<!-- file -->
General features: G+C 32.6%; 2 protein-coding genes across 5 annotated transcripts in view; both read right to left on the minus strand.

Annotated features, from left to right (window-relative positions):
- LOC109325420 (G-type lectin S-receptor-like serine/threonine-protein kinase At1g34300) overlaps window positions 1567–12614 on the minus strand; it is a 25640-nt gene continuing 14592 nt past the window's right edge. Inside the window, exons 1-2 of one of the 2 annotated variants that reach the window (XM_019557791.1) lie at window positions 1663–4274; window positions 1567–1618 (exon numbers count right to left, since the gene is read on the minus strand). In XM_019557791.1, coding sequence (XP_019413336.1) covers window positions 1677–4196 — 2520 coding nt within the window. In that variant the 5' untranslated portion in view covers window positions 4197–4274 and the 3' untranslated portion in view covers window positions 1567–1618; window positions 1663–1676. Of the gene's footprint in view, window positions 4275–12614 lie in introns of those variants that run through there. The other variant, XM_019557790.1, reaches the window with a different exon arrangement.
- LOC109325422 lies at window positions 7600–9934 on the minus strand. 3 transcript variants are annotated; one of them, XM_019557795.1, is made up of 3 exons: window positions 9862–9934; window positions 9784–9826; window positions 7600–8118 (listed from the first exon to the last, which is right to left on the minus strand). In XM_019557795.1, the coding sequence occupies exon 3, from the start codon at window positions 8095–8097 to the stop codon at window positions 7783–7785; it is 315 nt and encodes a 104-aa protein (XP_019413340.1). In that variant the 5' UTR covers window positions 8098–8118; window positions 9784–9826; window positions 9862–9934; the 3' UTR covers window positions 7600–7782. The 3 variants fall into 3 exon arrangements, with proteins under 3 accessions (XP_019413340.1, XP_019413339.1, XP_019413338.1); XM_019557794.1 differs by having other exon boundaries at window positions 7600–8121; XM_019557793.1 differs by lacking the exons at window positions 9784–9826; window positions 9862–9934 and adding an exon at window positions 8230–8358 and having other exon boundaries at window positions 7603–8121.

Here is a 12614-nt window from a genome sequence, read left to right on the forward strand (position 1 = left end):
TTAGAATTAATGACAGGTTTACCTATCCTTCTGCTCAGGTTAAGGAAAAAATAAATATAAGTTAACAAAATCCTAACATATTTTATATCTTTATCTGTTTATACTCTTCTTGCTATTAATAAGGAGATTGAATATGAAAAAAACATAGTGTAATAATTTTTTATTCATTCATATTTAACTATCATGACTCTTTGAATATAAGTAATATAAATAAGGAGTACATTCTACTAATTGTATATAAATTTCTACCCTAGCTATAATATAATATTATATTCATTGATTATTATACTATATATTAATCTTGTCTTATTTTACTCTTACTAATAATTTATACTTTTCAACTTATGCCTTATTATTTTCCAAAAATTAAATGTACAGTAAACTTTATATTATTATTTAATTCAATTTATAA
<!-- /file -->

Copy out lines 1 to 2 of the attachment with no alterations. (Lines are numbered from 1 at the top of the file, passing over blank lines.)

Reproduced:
General features: G+C 32.6%; 2 protein-coding genes across 5 annotated transcripts in view; both read right to left on the minus strand.

Annotated features, from left to right (window-relative positions):